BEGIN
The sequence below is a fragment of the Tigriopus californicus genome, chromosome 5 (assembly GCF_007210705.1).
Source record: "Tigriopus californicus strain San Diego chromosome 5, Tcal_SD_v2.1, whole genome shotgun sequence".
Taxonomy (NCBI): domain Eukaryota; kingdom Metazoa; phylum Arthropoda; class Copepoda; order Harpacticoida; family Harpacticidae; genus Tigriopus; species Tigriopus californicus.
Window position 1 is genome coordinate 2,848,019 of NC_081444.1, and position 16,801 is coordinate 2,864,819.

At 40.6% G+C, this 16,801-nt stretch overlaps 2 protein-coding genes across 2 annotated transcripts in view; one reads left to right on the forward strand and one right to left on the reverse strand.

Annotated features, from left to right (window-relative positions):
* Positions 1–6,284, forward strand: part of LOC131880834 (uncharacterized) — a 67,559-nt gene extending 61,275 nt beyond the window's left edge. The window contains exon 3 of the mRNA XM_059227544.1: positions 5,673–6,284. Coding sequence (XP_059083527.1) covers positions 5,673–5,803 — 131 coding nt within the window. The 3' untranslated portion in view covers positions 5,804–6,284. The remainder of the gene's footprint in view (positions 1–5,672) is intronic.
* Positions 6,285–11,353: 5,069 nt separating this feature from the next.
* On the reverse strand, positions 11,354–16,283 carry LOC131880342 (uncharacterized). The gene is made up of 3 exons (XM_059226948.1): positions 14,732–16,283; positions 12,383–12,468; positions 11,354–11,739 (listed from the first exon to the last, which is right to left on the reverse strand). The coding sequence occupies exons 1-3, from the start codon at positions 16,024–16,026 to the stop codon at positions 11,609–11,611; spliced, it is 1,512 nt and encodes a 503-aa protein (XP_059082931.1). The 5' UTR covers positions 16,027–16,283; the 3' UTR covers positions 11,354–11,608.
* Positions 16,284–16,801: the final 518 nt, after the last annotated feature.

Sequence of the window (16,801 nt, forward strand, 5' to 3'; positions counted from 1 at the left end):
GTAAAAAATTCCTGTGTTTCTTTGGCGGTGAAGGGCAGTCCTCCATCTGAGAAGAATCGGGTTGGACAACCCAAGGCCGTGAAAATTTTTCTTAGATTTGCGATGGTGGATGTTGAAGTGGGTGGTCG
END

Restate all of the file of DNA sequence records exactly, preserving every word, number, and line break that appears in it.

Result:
The sequence below is a fragment of the Tigriopus californicus genome, chromosome 5 (assembly GCF_007210705.1).
Source record: "Tigriopus californicus strain San Diego chromosome 5, Tcal_SD_v2.1, whole genome shotgun sequence".
Taxonomy (NCBI): domain Eukaryota; kingdom Metazoa; phylum Arthropoda; class Copepoda; order Harpacticoida; family Harpacticidae; genus Tigriopus; species Tigriopus californicus.
Window position 1 is genome coordinate 2,848,019 of NC_081444.1, and position 16,801 is coordinate 2,864,819.

At 40.6% G+C, this 16,801-nt stretch overlaps 2 protein-coding genes across 2 annotated transcripts in view; one reads left to right on the forward strand and one right to left on the reverse strand.

Annotated features, from left to right (window-relative positions):
* Positions 1–6,284, forward strand: part of LOC131880834 (uncharacterized) — a 67,559-nt gene extending 61,275 nt beyond the window's left edge. The window contains exon 3 of the mRNA XM_059227544.1: positions 5,673–6,284. Coding sequence (XP_059083527.1) covers positions 5,673–5,803 — 131 coding nt within the window. The 3' untranslated portion in view covers positions 5,804–6,284. The remainder of the gene's footprint in view (positions 1–5,672) is intronic.
* Positions 6,285–11,353: 5,069 nt separating this feature from the next.
* On the reverse strand, positions 11,354–16,283 carry LOC131880342 (uncharacterized). The gene is made up of 3 exons (XM_059226948.1): positions 14,732–16,283; positions 12,383–12,468; positions 11,354–11,739 (listed from the first exon to the last, which is right to left on the reverse strand). The coding sequence occupies exons 1-3, from the start codon at positions 16,024–16,026 to the stop codon at positions 11,609–11,611; spliced, it is 1,512 nt and encodes a 503-aa protein (XP_059082931.1). The 5' UTR covers positions 16,027–16,283; the 3' UTR covers positions 11,354–11,608.
* Positions 16,284–16,801: the final 518 nt, after the last annotated feature.

Sequence of the window (16,801 nt, forward strand, 5' to 3'; positions counted from 1 at the left end):
GTAAAAAATTCCTGTGTTTCTTTGGCGGTGAAGGGCAGTCCTCCATCTGAGAAGAATCGGGTTGGACAACCCAAGGCCGTGAAAATTTTTCTTAGATTTGCGATGGTGGATGTTGAAGTGGGTGGTCG